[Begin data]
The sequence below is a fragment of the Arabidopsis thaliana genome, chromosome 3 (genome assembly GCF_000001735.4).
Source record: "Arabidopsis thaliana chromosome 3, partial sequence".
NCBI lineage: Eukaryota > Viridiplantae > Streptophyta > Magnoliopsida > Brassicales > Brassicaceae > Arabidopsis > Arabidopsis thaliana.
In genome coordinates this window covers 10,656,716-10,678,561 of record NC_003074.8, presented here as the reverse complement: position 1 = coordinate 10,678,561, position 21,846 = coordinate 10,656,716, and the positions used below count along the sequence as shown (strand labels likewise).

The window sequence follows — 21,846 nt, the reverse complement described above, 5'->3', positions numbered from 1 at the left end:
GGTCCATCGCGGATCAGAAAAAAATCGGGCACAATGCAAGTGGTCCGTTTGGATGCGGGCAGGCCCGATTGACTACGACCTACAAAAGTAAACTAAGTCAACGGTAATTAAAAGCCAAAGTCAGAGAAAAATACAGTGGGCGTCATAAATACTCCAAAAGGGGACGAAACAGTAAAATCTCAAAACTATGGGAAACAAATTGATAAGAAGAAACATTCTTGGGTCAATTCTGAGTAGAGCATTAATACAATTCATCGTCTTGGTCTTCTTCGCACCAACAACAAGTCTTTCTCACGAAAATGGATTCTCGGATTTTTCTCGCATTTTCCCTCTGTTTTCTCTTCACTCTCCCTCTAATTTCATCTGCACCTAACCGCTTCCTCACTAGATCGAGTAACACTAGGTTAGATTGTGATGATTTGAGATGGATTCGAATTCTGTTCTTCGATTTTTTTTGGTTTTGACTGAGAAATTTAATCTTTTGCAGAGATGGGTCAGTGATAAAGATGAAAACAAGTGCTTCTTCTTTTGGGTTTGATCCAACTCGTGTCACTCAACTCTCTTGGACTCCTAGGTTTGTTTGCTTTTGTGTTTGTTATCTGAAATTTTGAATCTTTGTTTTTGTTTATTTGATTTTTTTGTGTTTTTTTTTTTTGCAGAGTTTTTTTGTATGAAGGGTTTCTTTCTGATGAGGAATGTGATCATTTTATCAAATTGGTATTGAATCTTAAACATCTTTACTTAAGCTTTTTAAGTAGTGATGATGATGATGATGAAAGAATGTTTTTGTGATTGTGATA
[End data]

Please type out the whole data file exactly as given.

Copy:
The sequence below is a fragment of the Arabidopsis thaliana genome, chromosome 3 (genome assembly GCF_000001735.4).
Source record: "Arabidopsis thaliana chromosome 3, partial sequence".
NCBI lineage: Eukaryota > Viridiplantae > Streptophyta > Magnoliopsida > Brassicales > Brassicaceae > Arabidopsis > Arabidopsis thaliana.
In genome coordinates this window covers 10,656,716-10,678,561 of record NC_003074.8, presented here as the reverse complement: position 1 = coordinate 10,678,561, position 21,846 = coordinate 10,656,716, and the positions used below count along the sequence as shown (strand labels likewise).

The window sequence follows — 21,846 nt, the reverse complement described above, 5'->3', positions numbered from 1 at the left end:
GGTCCATCGCGGATCAGAAAAAAATCGGGCACAATGCAAGTGGTCCGTTTGGATGCGGGCAGGCCCGATTGACTACGACCTACAAAAGTAAACTAAGTCAACGGTAATTAAAAGCCAAAGTCAGAGAAAAATACAGTGGGCGTCATAAATACTCCAAAAGGGGACGAAACAGTAAAATCTCAAAACTATGGGAAACAAATTGATAAGAAGAAACATTCTTGGGTCAATTCTGAGTAGAGCATTAATACAATTCATCGTCTTGGTCTTCTTCGCACCAACAACAAGTCTTTCTCACGAAAATGGATTCTCGGATTTTTCTCGCATTTTCCCTCTGTTTTCTCTTCACTCTCCCTCTAATTTCATCTGCACCTAACCGCTTCCTCACTAGATCGAGTAACACTAGGTTAGATTGTGATGATTTGAGATGGATTCGAATTCTGTTCTTCGATTTTTTTTGGTTTTGACTGAGAAATTTAATCTTTTGCAGAGATGGGTCAGTGATAAAGATGAAAACAAGTGCTTCTTCTTTTGGGTTTGATCCAACTCGTGTCACTCAACTCTCTTGGACTCCTAGGTTTGTTTGCTTTTGTGTTTGTTATCTGAAATTTTGAATCTTTGTTTTTGTTTATTTGATTTTTTTGTGTTTTTTTTTTTTGCAGAGTTTTTTTGTATGAAGGGTTTCTTTCTGATGAGGAATGTGATCATTTTATCAAATTGGTATTGAATCTTAAACATCTTTACTTAAGCTTTTTAAGTAGTGATGATGATGATGATGAAAGAATGTTTTTGTGATTGTGATA